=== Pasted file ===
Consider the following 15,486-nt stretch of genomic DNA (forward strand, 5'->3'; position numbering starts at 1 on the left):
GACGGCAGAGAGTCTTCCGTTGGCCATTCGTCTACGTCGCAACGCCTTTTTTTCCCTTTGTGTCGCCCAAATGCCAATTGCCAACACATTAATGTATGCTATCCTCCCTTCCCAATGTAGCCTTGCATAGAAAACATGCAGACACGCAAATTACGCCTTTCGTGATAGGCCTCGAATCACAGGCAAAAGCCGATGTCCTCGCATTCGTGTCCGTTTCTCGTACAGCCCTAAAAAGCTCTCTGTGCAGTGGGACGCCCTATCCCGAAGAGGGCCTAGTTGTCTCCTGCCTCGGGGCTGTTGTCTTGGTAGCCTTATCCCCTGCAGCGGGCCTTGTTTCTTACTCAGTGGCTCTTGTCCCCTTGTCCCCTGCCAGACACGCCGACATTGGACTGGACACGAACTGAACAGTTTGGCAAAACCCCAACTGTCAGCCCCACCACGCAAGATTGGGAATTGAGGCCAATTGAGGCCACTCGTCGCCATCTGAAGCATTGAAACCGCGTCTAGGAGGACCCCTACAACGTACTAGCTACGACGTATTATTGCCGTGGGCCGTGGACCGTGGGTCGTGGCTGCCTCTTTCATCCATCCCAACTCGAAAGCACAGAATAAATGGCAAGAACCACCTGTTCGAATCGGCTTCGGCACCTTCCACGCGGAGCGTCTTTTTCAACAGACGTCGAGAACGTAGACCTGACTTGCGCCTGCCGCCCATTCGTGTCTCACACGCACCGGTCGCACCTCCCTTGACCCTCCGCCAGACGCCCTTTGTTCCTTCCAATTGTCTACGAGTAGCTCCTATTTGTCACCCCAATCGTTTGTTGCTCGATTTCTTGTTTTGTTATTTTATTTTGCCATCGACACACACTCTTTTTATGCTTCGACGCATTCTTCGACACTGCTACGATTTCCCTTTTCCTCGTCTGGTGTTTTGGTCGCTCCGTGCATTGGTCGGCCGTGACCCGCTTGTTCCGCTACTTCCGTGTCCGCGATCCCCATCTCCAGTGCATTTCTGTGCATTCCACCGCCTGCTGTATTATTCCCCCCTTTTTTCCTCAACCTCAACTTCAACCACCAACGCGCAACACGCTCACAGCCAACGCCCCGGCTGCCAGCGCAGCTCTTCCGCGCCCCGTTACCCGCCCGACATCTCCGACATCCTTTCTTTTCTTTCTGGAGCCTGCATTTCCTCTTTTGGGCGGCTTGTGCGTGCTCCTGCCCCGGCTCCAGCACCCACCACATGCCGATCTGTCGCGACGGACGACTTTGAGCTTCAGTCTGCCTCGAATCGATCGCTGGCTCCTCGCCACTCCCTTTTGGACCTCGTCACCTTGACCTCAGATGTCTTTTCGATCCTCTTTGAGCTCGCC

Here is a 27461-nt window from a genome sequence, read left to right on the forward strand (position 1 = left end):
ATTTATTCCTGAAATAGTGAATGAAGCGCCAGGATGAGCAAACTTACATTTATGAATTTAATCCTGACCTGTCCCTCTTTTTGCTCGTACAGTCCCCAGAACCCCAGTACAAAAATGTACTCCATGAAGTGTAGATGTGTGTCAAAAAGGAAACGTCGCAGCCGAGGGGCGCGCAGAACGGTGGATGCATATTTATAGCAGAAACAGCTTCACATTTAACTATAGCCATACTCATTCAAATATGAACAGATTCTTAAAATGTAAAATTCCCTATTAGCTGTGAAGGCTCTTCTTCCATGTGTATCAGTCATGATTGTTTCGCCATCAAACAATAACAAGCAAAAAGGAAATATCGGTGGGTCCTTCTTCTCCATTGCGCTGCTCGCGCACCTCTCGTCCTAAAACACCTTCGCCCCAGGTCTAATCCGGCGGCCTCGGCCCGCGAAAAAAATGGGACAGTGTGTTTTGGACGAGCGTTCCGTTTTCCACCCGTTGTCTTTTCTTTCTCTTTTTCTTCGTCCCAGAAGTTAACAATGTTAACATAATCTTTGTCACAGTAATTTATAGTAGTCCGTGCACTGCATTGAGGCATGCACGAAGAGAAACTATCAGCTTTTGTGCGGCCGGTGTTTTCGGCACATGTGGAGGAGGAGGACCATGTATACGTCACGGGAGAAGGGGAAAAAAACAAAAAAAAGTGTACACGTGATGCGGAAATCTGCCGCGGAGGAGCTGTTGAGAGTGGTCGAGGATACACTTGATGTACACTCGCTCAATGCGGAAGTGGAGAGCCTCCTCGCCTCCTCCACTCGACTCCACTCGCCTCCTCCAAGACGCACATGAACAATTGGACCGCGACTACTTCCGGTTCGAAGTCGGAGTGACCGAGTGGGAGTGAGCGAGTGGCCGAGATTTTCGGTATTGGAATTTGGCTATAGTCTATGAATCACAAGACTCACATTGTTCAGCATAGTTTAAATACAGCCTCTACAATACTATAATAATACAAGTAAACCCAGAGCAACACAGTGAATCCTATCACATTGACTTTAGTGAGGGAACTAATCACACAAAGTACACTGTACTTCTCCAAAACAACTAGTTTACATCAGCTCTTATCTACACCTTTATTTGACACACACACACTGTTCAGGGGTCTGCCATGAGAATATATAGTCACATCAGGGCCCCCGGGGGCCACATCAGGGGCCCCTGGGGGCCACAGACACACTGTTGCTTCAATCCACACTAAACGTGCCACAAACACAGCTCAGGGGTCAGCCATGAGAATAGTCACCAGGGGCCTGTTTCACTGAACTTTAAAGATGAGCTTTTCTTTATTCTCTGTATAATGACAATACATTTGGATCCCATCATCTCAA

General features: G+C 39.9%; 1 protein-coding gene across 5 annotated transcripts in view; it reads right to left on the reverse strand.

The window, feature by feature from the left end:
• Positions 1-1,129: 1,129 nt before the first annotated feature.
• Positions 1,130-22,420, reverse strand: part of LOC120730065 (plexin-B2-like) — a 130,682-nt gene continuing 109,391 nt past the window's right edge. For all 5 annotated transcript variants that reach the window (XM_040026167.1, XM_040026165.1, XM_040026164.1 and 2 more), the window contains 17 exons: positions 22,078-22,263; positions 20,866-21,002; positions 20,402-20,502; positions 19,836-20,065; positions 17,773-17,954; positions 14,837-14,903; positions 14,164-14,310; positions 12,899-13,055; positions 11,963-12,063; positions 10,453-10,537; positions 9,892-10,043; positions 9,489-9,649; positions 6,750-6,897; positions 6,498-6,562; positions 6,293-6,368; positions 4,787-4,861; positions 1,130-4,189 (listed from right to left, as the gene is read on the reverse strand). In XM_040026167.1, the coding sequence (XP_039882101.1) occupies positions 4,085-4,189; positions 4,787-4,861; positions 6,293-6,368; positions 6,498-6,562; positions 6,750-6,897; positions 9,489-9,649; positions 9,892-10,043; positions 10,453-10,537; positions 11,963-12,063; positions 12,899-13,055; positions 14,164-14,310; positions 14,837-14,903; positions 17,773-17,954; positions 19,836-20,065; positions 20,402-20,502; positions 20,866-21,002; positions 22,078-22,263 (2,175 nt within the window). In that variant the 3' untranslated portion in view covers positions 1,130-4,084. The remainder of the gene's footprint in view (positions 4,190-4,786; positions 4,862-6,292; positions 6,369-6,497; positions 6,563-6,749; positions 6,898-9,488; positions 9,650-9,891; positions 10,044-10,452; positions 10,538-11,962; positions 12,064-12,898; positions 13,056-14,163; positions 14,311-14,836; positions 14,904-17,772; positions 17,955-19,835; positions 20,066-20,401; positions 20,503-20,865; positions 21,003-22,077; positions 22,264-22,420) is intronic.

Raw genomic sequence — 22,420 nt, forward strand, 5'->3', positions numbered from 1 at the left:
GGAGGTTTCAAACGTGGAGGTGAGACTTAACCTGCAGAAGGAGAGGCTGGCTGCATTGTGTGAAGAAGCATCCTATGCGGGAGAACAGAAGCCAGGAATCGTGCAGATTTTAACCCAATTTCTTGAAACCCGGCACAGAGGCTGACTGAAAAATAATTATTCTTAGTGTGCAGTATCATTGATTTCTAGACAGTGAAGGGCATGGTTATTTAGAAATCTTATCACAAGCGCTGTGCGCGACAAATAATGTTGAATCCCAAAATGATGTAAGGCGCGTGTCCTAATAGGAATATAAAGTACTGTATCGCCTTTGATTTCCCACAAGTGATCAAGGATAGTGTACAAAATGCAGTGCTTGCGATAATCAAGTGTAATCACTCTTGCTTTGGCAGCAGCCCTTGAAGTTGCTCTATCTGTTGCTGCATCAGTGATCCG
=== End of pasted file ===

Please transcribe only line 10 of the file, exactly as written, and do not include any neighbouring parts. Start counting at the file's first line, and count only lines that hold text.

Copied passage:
GGAGGTTTCAAACGTGGAGGTGAGACTTAACCTGCAGAAGGAGAGGCTGGCTGCATTGTGTGAAGAAGCATCCTATGCGGGAGAACAGAAGCCAGGAATCGTGCAGATTTTAACCCAATTTCTTGAAACCCGGCACAGAGGCTGACTGAAAAATAATTATTCTTAGTGTGCAGTATCATTGATTTCTAGACAGTGAAGGGCATGGTTATTTAGAAATCTTATCACAAGCGCTGTGCGCGACAAATAATGTTGAATCCCAAAATGATGTAAGGCGCGTGTCCTAATAGGAATATAAAGTACTGTATCGCCTTTGATTTCCCACAAGTGATCAAGGATAGTGTACAAAATGCAGTGCTTGCGATAATCAAGTGTAATCACTCTTGCTTTGGCAGCAGCCCTTGAAGTTGCTCTATCTGTTGCTGCATCAGTGATCCG